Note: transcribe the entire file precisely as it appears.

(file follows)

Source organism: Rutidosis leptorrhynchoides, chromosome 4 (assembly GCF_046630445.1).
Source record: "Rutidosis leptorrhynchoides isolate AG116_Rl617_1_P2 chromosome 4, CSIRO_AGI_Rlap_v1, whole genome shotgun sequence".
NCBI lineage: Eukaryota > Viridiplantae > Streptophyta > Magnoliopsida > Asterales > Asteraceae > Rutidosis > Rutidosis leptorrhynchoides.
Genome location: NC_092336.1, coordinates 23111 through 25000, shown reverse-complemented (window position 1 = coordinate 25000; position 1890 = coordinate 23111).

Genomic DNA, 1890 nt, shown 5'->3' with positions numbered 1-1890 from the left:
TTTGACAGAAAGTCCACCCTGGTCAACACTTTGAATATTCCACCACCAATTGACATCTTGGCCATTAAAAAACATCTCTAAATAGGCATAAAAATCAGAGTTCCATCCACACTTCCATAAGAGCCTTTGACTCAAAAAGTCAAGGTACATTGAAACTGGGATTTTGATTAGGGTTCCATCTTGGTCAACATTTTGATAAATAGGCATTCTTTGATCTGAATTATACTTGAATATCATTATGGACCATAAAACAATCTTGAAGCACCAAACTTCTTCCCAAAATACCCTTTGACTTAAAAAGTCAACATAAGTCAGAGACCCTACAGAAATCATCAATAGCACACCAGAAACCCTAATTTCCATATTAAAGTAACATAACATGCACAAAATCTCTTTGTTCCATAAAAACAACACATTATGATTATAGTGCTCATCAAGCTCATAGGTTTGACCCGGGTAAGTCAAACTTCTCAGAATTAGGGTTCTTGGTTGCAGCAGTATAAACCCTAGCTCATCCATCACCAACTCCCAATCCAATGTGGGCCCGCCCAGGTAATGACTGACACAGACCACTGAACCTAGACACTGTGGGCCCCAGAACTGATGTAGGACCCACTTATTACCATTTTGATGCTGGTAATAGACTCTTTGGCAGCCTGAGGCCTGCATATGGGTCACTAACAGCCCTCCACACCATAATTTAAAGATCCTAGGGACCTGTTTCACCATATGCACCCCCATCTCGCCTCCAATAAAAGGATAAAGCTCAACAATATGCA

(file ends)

Source organism: Rutidosis leptorrhynchoides, chromosome 4 (assembly GCF_046630445.1).
Source record: "Rutidosis leptorrhynchoides isolate AG116_Rl617_1_P2 chromosome 4, CSIRO_AGI_Rlap_v1, whole genome shotgun sequence".
NCBI lineage: Eukaryota > Viridiplantae > Streptophyta > Magnoliopsida > Asterales > Asteraceae > Rutidosis > Rutidosis leptorrhynchoides.
Genome location: NC_092336.1, coordinates 23111 through 25000, shown reverse-complemented (window position 1 = coordinate 25000; position 1890 = coordinate 23111).

Genomic DNA, 1890 nt, shown 5'->3' with positions numbered 1-1890 from the left:
TTTGACAGAAAGTCCACCCTGGTCAACACTTTGAATATTCCACCACCAATTGACATCTTGGCCATTAAAAAACATCTCTAAATAGGCATAAAAATCAGAGTTCCATCCACACTTCCATAAGAGCCTTTGACTCAAAAAGTCAAGGTACATTGAAACTGGGATTTTGATTAGGGTTCCATCTTGGTCAACATTTTGATAAATAGGCATTCTTTGATCTGAATTATACTTGAATATCATTATGGACCATAAAACAATCTTGAAGCACCAAACTTCTTCCCAAAATACCCTTTGACTTAAAAAGTCAACATAAGTCAGAGACCCTACAGAAATCATCAATAGCACACCAGAAACCCTAATTTCCATATTAAAGTAACATAACATGCACAAAATCTCTTTGTTCCATAAAAACAACACATTATGATTATAGTGCTCATCAAGCTCATAGGTTTGACCCGGGTAAGTCAAACTTCTCAGAATTAGGGTTCTTGGTTGCAGCAGTATAAACCCTAGCTCATCCATCACCAACTCCCAATCCAATGTGGGCCCGCCCAGGTAATGACTGACACAGACCACTGAACCTAGACACTGTGGGCCCCAGAACTGATGTAGGACCCACTTATTACCATTTTGATGCTGGTAATAGACTCTTTGGCAGCCTGAGGCCTGCATATGGGTCACTAACAGCCCTCCACACCATAATTTAAAGATCCTAGGGACCTGTTTCACCATATGCACCCCCATCTCGCCTCCAATAAAAGGATAAAGCTCAACAATATGCA